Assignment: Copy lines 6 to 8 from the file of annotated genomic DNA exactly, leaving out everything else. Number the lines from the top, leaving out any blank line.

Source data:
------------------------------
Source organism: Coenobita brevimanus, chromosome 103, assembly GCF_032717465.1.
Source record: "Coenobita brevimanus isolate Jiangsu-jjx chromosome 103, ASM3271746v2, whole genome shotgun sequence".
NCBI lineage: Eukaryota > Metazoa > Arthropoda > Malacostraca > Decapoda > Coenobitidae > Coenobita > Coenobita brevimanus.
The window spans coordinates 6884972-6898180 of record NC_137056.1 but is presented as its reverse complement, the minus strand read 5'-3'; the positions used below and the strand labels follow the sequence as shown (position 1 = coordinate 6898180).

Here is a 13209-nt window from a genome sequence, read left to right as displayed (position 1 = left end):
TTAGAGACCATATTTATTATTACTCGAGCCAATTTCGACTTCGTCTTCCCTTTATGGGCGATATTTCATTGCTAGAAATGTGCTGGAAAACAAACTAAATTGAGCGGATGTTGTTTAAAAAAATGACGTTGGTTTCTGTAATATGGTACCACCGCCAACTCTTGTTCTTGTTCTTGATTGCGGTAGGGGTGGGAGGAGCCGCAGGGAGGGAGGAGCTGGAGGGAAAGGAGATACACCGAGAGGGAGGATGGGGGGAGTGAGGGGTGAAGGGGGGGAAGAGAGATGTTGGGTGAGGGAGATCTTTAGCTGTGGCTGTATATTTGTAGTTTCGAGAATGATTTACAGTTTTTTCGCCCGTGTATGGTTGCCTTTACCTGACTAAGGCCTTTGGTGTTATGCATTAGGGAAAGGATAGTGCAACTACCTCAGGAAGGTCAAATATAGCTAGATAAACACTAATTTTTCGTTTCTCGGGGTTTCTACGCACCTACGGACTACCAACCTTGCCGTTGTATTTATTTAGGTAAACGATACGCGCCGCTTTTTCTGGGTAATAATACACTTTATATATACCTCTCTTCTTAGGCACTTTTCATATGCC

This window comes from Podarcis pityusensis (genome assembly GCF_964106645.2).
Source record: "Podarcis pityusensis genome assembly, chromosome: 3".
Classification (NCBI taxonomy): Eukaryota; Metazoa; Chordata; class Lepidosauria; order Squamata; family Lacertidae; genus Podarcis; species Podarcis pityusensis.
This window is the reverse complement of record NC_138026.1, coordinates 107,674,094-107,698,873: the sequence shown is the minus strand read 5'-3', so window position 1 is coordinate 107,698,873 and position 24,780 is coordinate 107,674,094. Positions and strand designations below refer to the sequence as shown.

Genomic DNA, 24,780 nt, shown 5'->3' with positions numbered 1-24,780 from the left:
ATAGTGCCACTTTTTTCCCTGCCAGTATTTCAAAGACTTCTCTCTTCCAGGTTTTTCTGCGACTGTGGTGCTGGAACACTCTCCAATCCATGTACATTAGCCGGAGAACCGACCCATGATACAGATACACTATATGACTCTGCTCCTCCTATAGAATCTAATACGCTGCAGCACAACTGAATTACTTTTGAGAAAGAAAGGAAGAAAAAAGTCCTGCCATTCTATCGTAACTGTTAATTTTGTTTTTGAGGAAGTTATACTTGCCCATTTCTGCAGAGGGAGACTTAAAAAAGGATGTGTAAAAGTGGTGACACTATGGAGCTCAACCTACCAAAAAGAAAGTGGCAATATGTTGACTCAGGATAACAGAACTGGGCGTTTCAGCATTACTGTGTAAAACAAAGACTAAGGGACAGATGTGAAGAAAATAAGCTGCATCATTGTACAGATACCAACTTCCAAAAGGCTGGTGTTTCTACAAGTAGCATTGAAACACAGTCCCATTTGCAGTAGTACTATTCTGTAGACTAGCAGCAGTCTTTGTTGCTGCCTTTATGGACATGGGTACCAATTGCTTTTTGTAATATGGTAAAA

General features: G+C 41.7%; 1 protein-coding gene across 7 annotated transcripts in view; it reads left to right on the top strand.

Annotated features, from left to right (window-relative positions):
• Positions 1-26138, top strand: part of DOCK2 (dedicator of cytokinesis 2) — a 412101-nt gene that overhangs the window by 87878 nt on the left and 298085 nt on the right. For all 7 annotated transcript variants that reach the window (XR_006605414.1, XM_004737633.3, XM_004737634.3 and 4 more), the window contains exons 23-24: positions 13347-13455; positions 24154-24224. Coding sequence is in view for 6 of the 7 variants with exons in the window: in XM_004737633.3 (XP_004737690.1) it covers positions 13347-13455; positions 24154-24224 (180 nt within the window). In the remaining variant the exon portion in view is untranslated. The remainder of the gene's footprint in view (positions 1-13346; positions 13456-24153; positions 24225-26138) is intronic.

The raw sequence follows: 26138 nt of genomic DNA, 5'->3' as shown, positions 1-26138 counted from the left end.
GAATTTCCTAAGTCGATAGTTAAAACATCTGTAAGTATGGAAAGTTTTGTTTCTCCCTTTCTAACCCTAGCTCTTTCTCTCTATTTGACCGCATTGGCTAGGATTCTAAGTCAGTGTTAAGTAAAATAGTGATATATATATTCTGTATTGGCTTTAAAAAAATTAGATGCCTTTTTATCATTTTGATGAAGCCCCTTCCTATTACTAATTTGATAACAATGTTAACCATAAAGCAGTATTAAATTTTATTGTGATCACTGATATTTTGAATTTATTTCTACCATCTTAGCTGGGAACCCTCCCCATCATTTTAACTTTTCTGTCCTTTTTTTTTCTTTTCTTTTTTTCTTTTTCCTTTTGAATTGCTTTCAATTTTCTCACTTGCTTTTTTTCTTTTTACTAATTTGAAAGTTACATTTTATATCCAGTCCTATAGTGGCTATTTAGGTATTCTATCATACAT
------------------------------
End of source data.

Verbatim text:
TTAGAGACCATATTTATTATTACTCGAGCCAATTTCGACTTCGTCTTCCCTTTATGGGCGATATTTCATTGCTAGAAATGTGCTGGAAAACAAACTAAATTGAGCGGATGTTGTTTAAAAAAATGACGTTGGTTTCTGTAATATGGTACCACCGCCAACTCTTGTTCTTGTTCTTGATTGCGGTAGGGGTGGGAGGAGCCGCAGGGAGGGAGGAGCTGGAGGGAAAGGAGATACACCGAGAGGGAGGATGGGGGGAGTGAGGGGTGAAGGGGGGGAAGAGAGATGTTGGGTGAGGGAGATCTTTAGCTGTGGCTGTATATTTGTAGTTTCGAGAATGATTTACAGTTTTTTCGCCCGTGTATGGTTGCCTTTACCTGACTAAGGCCTTTGGTGTTATGCATTAGGGAAAGGATAGTGCAACTACCTCAGGAAGGTCAAATATAGCTAGATAAACACTAATTTTTCGTTTCTCGGGGTTTCTACGCACCTACGGACTACCAACCTTGCCGTTGTATTTATTTAGGTAAACGATACGCGCCGCTTTTTCTGGGTAATAATACACTTTATATATACCTCTCTTCTTAGGCACTTTTCATATGCC

This window comes from Podarcis pityusensis (genome assembly GCF_964106645.2).
Source record: "Podarcis pityusensis genome assembly, chromosome: 3".